Council accepts bid for $35M plans for former Hawkshaw neighborhood

Council accepts bid for $35M plans for former Hawkshaw neighborhood

Downtown Pensacola could become a gleaming, vibrant village under a plan that will need the city's approval.

Pensacola officials are moving forward with plans to add a $35 million dollar mixed-use development downtown.

It's a property the city has been looking to sell for more than a decade.

On Thursday, Pensacola city council voted to accept a bid for a $35 million three-story condominium and retail development in Pensacola's former Hawkshaw neighborhood.

"If everything sells out at the price we think it will, it will bring over $600,000 a year in taxes, new taxes into the city," said commercial developer Bob Montgomery.

Montgomery said the project would include 39 living spaces, a bar, and restaurant, along with 6,500 square feet of office space.

Montgomery said his plan will give the city a chance to review how the neighborhood has changed and how multi-family developments fit there. It'll also determine whether the current infrastructure is appropriate for the higher population.

"It'll bring more residents to the city. There are a lot of people who will be moving into the city anyhow as you know there are 250 apartment units that Mr. Studer is putting right up the street," explained Montgomery.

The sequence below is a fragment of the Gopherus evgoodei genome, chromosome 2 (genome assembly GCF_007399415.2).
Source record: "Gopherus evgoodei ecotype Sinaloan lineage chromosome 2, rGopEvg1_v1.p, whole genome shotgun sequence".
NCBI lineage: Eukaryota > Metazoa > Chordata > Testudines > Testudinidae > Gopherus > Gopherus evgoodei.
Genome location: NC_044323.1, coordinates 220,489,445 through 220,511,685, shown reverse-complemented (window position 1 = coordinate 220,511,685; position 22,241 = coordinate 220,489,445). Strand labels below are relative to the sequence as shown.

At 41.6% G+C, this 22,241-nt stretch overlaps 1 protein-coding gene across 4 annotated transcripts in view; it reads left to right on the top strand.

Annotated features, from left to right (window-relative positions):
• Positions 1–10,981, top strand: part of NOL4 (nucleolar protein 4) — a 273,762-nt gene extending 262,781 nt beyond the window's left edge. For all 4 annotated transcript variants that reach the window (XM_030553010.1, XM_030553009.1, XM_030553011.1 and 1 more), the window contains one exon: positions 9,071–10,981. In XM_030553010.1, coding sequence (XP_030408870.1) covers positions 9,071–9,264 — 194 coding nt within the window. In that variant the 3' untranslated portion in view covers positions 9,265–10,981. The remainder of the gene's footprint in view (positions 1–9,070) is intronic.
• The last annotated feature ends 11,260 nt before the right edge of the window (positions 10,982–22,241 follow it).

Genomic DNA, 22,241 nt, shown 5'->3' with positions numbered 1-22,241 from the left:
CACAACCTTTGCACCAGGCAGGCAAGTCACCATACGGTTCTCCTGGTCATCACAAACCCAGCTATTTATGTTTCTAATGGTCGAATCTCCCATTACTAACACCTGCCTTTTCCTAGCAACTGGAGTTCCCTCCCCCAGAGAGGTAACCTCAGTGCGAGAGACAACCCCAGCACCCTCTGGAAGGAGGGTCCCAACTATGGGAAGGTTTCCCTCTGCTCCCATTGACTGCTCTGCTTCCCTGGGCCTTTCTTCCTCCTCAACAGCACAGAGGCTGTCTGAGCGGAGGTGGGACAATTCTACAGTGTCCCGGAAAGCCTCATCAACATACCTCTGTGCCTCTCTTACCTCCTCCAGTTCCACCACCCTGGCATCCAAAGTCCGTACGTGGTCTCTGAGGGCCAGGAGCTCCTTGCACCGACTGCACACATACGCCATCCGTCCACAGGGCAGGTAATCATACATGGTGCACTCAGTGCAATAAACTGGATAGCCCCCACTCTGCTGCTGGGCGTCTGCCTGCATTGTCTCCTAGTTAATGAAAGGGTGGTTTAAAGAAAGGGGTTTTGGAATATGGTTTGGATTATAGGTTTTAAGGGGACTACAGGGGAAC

For years, city council has looked to revive the area with no success.

"The Aragon area has experienced slower growth than what was originally anticipated when this property became available for what people see today," said Pensacola City Councilman Brian Spencer.

The councilman said he supports the idea because it will improve the quality of life in the urban core.

"It is the closest in resemblance to what the council has asked for urban design associates to create and that is some sort of model of high density that properly, what I would say held the corner," Spencer added.

Montgomery said he hopes the project will breathe new life into the gateway to downtown Pensacola.

"It's more opportunity for people to locate in the city. We have an unusual situation with the restaurant because we will have parking right there on the site, and the views are as good, if not better, than anywhere from these condominium units and from the restaurants," Montgomery said.

Construction could begin anywhere from six to eight months after it is approved by city council.

City council will meet September 11th to decide whether to move forward with the project.

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